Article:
The first step in producing a prosthetic crown is a dentist’s exam. The dentist will determine if the tooth needs a crown and if any dental repair is needed before placing it.

4.2. Prepare teeth

If the tooth is eligible for a crown, the dentist will prepare it. A small part of the tooth’s outer layer is removed to make room for the crown. The crown type and tooth condition determine how much tooth structure is removed.

4.3. Impression

An impression of the tooth and adjacent teeth is taken after preparation. This is done by inserting putty-like material into the mouth from a tray. Biting down lets the material record the tooth’s shape and position. The crown is made from this imprint in a dental lab.

4.4. Choice of Shade

The dentist will also help the patient choose a crown color during the session. This ensures that the crown complements the surrounding teeth for a natural look.

4.5. Temporary Crown

The prepared tooth is covered with a temporary crown, while the dental laboratory makes the permanent crown. This temporary crown keeps the tooth functional and attractive until the permanent crown arrives.

4.6. Crown Making

A dental technician makes a personalized prosthetic crown from a tooth impression in the lab. Ceramic, metal, or a mix of both can make the crown. The technician molds the crown for a perfect fit and natural look.

4.7. Placement of Crown

After receiving the permanent crown, the patient returns to the dentist for the final session. The temporary crown is removed, and the permanent crown is tried on for fit. The dentist bonds the crown to the prepared tooth with dental cement. To maximize comfort and function, shape and bite are adjusted.

4.8. Care After Crown

The patient receives prosthetic crown care instructions after the crown is implanted. Brushing, flossing, avoiding hard or sticky foods, and getting regular dental checkups are normal.

5. What are the types of Crowns?

5.1. Metal Crowns

The oldest and most reliable prosthetic crowns are metal. They are constructed of gold, silver, and base metal alloys. Metal crowns are strong and durable, making them excellent for molars and teeth that bite hard. Metal crowns also require less dental preparation, maintaining more tooth structure. However, their metallic appearance may deter those seeking a more natural restoration.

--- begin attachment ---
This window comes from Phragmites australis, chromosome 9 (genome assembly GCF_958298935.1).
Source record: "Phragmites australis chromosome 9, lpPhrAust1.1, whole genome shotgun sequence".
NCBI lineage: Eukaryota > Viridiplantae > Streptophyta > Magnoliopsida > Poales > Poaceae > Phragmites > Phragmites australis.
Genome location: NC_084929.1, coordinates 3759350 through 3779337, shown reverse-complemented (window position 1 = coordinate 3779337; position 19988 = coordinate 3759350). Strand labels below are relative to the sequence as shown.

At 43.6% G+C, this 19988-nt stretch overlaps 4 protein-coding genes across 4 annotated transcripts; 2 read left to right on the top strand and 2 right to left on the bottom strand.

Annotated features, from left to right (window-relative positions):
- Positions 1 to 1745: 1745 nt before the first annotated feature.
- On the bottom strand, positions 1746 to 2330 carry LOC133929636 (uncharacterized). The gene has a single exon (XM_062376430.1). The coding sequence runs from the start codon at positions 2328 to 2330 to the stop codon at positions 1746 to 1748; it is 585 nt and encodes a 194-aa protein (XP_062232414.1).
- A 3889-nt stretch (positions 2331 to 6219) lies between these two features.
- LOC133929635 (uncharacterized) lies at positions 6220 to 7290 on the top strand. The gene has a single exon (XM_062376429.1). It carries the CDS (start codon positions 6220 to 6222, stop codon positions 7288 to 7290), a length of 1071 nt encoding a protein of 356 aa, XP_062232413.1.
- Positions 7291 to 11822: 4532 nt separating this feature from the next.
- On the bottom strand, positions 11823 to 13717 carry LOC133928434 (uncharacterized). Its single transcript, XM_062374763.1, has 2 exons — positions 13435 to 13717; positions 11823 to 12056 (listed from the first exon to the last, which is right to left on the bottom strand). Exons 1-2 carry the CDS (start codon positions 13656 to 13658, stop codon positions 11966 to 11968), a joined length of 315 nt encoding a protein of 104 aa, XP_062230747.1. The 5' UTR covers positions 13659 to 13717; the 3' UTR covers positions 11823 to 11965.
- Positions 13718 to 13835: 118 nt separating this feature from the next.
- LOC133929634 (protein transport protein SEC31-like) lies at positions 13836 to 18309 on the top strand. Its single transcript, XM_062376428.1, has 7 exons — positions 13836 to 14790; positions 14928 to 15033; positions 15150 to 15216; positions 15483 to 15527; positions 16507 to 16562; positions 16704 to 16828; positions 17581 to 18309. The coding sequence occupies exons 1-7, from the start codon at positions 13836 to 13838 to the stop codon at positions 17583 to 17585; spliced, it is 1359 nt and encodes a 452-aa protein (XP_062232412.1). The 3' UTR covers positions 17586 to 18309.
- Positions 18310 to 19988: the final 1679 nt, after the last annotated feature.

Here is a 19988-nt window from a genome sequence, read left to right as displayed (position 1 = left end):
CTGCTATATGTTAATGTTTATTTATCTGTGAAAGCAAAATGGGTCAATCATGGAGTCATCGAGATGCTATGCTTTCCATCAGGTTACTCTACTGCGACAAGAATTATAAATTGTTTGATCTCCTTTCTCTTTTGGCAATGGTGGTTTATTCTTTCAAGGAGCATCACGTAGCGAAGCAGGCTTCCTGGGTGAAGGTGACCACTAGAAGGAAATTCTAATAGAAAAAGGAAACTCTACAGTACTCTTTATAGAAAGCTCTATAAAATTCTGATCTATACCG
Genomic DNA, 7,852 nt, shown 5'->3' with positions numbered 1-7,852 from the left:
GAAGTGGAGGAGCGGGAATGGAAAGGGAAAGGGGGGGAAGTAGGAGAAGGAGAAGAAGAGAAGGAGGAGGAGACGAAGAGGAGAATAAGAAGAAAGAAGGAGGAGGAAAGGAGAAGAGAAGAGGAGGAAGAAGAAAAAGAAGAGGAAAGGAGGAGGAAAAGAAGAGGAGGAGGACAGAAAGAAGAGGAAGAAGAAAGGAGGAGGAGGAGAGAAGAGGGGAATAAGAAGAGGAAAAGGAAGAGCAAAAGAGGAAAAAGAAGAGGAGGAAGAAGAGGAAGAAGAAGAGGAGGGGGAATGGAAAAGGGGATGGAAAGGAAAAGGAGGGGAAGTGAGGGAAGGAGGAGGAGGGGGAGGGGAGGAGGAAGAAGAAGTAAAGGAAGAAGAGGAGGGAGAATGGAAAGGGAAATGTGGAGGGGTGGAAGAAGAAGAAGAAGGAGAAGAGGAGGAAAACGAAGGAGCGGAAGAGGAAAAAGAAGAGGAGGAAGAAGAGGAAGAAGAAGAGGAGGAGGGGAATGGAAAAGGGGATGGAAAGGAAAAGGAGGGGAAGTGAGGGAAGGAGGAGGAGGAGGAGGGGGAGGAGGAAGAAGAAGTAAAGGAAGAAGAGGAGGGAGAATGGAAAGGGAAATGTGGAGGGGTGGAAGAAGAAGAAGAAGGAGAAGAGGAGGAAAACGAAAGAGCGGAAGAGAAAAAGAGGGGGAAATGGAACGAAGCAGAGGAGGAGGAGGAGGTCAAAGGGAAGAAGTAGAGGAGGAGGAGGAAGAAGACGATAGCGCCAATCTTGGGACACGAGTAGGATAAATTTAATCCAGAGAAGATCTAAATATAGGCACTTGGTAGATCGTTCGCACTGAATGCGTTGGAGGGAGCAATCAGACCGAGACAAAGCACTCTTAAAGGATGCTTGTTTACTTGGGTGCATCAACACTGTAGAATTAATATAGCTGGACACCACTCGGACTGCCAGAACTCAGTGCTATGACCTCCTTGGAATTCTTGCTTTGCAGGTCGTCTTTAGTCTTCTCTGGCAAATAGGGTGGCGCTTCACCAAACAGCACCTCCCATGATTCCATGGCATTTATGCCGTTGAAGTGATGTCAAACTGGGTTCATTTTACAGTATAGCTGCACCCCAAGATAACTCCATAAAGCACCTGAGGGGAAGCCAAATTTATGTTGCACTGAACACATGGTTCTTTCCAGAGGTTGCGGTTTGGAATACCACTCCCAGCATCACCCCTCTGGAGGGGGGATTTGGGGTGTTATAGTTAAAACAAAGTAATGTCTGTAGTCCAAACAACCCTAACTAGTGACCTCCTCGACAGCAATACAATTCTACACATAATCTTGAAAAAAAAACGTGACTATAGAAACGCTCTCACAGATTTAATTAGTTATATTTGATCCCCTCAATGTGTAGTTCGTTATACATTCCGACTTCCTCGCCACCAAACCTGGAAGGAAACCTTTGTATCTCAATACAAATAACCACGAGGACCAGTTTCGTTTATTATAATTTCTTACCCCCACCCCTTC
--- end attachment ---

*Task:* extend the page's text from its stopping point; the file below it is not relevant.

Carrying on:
Metal Crown Gold Crown

Metal Crown – Gold Crown

5.2. Crowns made of Porcelain fused to metal (PFM) Crowns

PFM crowns are famous because they blend metal strength with porcelain beauty. The metal substructure of these crowns is coated with tooth-colored porcelain. PFM crowns look more natural than metal crowns, making them acceptable for visible teeth. However, the metal substructure may generate a dark gumline line over time, which may be cosmetically concerning.

5.3. 100% Porcelain Crowns

Dental ceramic all-porcelain crowns seem most natural. Highly biocompatible, they do not cause gum inflammation or allergies. All-porcelain crowns are ideal for front teeth and other conspicuous mouth locations that prioritize aesthetics. They match the surrounding teeth in color, translucency, and texture. But all-porcelain crowns can chip or shatter and are weaker than metal or PFM crowns.

5.4. Zirconia Crowns

A new type of prosthetic crown, zirconia crowns, is solid and attractive. They are made of zirconium dioxide, a strong ceramic. Zirconia crowns are perfect for front and back teeth due to their durability. Their chipping, cracking, and wear resistance is top-notch. Zirconia crowns look like genuine teeth and are quite attractive. However, they require more tooth preparation than ordinary crowns.

zirconia crowns

Zirconia crowns

5.5. E-max Crowns

The high-strength glass-ceramic lithium disilicate is used to make E-max crowns. These crowns mix smoothly with neighboring teeth because to their translucency and aesthetics. Superior durability and fracture resistance characterize E-max crowns. Strong and attractive, they are suitable for front and rear teeth. Due of its higher wear risk, e-max crowns may not be suitable for severe bruxism.

Read More: What is dental prothetics?